@celia I’m an anti-bitcoin-because-environment-but-also-it’s-a-terrible-currency person, so I hope that qualifies. :-) The future of money will look mostly like the past and present of money, and that’s fine. Bitcoin, at best, solves a super-niche problem at tremendous cost.
@g @celia what do you mean when you say that there is a recent myth that the central bank should be independent? In the US, the independence of the fed from the (political) treasury was established over 100 years ago. Are you suggesting that central banking should be politicized?
It has been tried. It's not great.
Independence of the central bank doesn't mean that it's not part of the government. Central banks are (with few exceptions) part of the government.
Independence usually just means that the legislature can't vote to print money or lower the interest rate for (short term) political convenience. Such actions have to be judged to be in the public's long term interest by a council of appointed experts.
@celia Currencies that are only valid into local communities (scale of a city or a region) and that you can only use for local services like local shops, local freelancers, local tourisme…
To get this currency, you either buy it with another currency, either receive it as a trade for your service.
I’m not a specialist at all, so Wikipedia is probably a good entry gate for that: https://en.wikipedia.org/wiki/Local_currency
@meduz @celia My country is keen on LETSing: https://en.wikipedia.org/wiki/Local_exchange_trading_system.
Since the optimal size of a community is 150 members (Dunbar's number), LETSing is a great fit; it encourages cohesion.
My own guess for the future of money would be the system we have now, but where financial criminals actually go to jail instead of paying fines which means nothing to them.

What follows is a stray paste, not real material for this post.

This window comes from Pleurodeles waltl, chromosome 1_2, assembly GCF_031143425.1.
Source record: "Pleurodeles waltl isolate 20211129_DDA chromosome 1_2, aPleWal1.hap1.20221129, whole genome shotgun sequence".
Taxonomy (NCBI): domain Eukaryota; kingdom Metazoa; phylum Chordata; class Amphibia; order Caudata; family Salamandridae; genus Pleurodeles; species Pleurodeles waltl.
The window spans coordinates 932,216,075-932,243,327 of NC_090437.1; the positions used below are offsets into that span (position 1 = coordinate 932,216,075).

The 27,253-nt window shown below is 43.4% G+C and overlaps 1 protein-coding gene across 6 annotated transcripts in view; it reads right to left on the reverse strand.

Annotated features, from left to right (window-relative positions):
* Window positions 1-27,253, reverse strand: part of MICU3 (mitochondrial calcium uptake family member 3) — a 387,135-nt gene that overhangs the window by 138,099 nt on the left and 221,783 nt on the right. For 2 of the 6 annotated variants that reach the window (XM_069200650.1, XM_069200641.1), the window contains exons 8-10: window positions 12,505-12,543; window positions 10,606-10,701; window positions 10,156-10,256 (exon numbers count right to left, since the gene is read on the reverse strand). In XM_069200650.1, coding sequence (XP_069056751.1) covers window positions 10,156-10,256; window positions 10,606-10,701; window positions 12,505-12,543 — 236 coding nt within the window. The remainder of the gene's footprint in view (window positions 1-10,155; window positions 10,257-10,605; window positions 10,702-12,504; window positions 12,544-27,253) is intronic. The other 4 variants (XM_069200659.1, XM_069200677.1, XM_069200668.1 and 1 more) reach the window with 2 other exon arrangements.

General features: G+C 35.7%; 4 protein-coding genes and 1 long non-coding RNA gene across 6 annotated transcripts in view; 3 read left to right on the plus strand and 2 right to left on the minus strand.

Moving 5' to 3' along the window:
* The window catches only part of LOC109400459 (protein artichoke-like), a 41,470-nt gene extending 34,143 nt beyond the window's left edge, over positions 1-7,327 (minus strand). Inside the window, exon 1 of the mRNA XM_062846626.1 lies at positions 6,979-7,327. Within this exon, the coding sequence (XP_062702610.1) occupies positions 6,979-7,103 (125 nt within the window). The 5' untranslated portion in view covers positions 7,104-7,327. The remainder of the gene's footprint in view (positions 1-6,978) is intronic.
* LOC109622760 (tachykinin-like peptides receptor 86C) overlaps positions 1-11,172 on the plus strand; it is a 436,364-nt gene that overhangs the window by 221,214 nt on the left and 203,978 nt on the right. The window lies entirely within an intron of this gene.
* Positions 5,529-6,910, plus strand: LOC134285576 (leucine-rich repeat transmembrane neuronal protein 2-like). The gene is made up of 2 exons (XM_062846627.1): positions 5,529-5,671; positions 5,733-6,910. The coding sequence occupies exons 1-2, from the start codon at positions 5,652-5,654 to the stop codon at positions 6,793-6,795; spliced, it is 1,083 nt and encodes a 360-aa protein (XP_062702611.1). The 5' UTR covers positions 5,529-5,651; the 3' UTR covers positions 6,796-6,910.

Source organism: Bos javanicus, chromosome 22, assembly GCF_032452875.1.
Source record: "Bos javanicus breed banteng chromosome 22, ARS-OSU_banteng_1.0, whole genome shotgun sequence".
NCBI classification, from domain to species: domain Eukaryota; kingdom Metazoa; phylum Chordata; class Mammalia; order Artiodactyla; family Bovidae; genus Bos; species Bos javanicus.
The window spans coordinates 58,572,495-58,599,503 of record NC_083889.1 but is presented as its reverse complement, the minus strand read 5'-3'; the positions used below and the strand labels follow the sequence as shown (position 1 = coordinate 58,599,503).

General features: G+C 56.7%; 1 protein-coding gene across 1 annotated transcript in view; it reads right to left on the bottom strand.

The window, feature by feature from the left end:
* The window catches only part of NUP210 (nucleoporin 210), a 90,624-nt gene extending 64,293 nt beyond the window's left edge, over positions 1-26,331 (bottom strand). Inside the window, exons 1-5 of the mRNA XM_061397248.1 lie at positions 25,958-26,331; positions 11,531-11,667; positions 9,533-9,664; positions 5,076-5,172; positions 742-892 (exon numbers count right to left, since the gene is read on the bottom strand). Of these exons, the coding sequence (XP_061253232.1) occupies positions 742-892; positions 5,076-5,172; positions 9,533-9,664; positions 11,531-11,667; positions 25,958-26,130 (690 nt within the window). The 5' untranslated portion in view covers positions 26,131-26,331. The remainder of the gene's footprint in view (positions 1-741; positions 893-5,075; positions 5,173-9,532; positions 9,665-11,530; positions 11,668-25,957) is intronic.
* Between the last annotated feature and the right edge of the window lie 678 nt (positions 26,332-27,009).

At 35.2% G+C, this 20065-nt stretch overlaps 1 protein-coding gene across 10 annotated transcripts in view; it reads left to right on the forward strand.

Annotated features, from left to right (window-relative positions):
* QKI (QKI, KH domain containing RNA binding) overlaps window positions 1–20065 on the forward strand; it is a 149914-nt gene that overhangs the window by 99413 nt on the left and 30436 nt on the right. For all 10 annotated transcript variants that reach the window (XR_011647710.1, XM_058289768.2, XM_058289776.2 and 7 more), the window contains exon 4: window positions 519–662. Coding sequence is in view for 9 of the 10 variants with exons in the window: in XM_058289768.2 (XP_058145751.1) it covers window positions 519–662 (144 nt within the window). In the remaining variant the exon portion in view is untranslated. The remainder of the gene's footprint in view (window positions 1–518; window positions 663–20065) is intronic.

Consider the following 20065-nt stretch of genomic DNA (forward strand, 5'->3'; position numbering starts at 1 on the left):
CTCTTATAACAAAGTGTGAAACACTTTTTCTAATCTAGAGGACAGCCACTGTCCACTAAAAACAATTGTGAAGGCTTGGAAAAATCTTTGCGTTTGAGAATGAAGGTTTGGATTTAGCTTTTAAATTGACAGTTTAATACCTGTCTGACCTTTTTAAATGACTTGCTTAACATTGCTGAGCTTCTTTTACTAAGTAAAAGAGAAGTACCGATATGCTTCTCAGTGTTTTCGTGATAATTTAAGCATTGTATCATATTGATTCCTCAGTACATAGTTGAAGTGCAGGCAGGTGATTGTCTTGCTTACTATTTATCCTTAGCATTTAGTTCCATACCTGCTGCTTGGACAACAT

@celia bitcoin already is the future of a monetary system. Other parts might simply be implemented on top. is it possible somebody comes up with something better? It just hasn't happened yet.
@celia digital currency that can be exchanged for physical currency has been around for a while. The only benefit of crypto currency is decentralization.
Yet currency has immense gains from centralization. Without it, you can't provide stimulus or prevent fraud.
Technological advancement isn't about replacing established systems with new ones. It's about making things better.
@celia So, in its entire history, bitcoin has peaked at not even 500k transactions per daya. Even if that was sustained (which it wasn't) then it would be at 140 million transactions per year. The federal reserve reports 15,584 million transactions per year for 2019[b] (and that's only clearinghouse transactions, the real number is likely far higher). So, bitcoin has <0.8% of the yearly transactions that the global banking system has.
Now, bitcoin uses 77.78TWhc of energy yearly as a conservative, years-outdated estimate. The global banking system uses an estimated 100TWhd of power yearly. So, for well under 1% of the transactions bitcoin uses 78% (more like 121%e) of the energy the banking system uses. Is that really efficient in the slightest?
@celia, I think Stellar has a good shot. It’s idea is that you can create tokens that represent something, like dollar, stock shares, or even beers. These different token types can be exchanged, but the trick is that it can happen automatically, and not necessarily directly. There is a native token called Lumens that pay for the (very low) transaction fees, and can also function as an exchange medium if needed.
@celia, of course anyone can create tokens, so there is an issue of trust. But Stellar built that in: you decide whose tokens you accept and it’s prudent to only accept national currencies from legit banks. But you don’t care what other people accept as payment, you can just send funds to them.
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